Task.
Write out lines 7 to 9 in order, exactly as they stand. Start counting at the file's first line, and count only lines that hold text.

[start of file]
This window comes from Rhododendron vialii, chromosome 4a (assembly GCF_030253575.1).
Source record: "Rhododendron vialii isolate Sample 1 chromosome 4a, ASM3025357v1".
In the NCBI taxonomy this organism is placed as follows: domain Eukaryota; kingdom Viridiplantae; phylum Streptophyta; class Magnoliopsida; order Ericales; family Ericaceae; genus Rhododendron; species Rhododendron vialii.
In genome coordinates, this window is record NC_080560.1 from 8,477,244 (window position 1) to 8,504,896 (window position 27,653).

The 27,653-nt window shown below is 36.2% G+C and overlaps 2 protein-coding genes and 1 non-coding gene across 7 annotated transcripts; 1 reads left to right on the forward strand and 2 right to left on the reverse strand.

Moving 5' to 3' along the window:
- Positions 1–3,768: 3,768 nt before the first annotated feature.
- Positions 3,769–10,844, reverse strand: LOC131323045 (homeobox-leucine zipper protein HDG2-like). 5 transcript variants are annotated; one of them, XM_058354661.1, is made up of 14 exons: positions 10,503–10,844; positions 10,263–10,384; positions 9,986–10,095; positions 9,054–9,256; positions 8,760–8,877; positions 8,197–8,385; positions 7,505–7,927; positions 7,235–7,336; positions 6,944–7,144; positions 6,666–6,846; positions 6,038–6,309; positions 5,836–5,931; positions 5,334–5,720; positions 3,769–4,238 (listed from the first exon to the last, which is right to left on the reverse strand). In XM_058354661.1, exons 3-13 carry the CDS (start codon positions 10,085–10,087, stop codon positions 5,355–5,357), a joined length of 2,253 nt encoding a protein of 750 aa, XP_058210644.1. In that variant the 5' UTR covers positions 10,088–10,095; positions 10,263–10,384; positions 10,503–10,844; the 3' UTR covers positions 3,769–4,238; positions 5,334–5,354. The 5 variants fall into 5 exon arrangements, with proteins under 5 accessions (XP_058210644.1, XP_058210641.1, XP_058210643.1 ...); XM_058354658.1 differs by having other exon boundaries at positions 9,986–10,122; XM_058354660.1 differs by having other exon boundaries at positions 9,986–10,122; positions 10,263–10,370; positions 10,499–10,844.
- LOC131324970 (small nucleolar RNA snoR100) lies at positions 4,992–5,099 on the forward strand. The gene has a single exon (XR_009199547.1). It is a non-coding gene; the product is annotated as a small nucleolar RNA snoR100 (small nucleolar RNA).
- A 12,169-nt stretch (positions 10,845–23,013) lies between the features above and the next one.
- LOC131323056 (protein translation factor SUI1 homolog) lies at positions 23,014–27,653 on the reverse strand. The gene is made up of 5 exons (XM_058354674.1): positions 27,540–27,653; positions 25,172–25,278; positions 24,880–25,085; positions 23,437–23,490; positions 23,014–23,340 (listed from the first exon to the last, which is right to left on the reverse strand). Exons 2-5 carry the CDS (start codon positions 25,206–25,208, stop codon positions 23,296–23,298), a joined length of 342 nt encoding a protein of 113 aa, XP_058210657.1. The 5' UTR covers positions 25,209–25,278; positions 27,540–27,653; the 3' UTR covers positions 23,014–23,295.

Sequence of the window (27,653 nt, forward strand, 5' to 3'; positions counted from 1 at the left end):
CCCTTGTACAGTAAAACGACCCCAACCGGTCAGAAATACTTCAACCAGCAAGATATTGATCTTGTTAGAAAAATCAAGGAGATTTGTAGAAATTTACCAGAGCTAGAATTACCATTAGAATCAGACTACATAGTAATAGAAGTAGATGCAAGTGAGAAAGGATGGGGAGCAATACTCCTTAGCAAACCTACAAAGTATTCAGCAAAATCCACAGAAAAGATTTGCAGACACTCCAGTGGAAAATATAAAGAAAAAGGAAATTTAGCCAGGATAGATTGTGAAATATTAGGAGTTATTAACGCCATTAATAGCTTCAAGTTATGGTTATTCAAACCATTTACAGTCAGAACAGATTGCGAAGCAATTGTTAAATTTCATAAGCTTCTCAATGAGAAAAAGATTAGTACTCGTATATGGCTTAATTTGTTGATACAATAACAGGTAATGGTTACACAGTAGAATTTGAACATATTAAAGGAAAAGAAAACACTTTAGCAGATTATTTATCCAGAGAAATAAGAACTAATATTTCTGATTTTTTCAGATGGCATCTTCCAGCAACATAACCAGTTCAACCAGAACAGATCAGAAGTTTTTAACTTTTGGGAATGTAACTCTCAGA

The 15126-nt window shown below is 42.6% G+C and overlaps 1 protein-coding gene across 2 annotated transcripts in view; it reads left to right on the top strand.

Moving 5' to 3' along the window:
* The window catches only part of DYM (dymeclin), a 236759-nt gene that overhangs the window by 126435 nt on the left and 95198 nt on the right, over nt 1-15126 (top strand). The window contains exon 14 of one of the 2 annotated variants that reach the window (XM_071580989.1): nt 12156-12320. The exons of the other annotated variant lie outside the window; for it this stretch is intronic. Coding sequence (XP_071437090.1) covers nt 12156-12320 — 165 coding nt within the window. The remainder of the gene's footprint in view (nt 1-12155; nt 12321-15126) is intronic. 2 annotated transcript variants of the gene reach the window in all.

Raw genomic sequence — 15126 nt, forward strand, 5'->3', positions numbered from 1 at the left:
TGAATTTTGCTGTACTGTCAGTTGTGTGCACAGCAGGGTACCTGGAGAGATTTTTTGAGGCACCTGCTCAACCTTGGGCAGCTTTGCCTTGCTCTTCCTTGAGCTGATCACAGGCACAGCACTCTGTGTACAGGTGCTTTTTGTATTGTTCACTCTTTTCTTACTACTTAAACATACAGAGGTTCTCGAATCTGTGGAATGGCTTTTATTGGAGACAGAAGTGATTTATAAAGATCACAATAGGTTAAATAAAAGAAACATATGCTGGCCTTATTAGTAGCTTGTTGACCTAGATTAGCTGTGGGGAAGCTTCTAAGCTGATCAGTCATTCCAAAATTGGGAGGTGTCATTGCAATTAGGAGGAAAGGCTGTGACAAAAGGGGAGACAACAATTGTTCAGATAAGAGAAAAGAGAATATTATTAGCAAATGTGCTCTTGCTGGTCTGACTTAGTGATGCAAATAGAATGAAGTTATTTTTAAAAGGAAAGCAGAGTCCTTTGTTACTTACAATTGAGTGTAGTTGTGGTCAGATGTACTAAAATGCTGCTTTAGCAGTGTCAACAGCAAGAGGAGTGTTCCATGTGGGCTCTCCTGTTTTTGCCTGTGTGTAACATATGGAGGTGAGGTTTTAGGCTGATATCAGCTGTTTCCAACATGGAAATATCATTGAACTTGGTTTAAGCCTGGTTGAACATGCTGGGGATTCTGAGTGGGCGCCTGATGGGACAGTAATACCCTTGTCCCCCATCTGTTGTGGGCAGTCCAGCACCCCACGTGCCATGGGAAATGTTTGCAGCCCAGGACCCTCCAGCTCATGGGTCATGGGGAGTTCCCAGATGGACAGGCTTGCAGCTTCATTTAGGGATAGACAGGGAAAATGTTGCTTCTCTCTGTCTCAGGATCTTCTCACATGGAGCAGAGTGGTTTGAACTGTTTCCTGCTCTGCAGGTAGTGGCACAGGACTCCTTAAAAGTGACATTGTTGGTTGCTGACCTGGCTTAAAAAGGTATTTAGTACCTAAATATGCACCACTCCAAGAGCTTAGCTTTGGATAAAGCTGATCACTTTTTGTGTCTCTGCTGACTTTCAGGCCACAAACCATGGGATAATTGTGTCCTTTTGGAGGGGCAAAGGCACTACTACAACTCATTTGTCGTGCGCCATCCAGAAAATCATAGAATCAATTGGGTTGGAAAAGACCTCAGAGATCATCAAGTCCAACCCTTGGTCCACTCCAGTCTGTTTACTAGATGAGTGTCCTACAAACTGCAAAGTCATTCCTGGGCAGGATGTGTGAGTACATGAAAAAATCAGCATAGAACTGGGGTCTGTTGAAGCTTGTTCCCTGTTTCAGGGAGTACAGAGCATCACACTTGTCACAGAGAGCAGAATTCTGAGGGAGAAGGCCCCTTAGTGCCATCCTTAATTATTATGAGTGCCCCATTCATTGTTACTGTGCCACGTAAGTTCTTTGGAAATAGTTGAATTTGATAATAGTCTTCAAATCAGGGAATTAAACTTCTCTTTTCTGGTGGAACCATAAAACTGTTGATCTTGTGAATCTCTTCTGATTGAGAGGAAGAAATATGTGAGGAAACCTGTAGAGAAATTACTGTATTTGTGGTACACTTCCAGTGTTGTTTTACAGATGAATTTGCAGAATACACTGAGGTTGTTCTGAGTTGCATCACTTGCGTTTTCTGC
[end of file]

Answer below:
- Positions 1–3,768: 3,768 nt before the first annotated feature.
- Positions 3,769–10,844, reverse strand: LOC131323045 (homeobox-leucine zipper protein HDG2-like). 5 transcript variants are annotated; one of them, XM_058354661.1, is made up of 14 exons: positions 10,503–10,844; positions 10,263–10,384; positions 9,986–10,095; positions 9,054–9,256; positions 8,760–8,877; positions 8,197–8,385; positions 7,505–7,927; positions 7,235–7,336; positions 6,944–7,144; positions 6,666–6,846; positions 6,038–6,309; positions 5,836–5,931; positions 5,334–5,720; positions 3,769–4,238 (listed from the first exon to the last, which is right to left on the reverse strand). In XM_058354661.1, exons 3-13 carry the CDS (start codon positions 10,085–10,087, stop codon positions 5,355–5,357), a joined length of 2,253 nt encoding a protein of 750 aa, XP_058210644.1. In that variant the 5' UTR covers positions 10,088–10,095; positions 10,263–10,384; positions 10,503–10,844; the 3' UTR covers positions 3,769–4,238; positions 5,334–5,354. The 5 variants fall into 5 exon arrangements, with proteins under 5 accessions (XP_058210644.1, XP_058210641.1, XP_058210643.1 ...); XM_058354658.1 differs by having other exon boundaries at positions 9,986–10,122; XM_058354660.1 differs by having other exon boundaries at positions 9,986–10,122; positions 10,263–10,370; positions 10,499–10,844.
- LOC131324970 (small nucleolar RNA snoR100) lies at positions 4,992–5,099 on the forward strand. The gene has a single exon (XR_009199547.1). It is a non-coding gene; the product is annotated as a small nucleolar RNA snoR100 (small nucleolar RNA).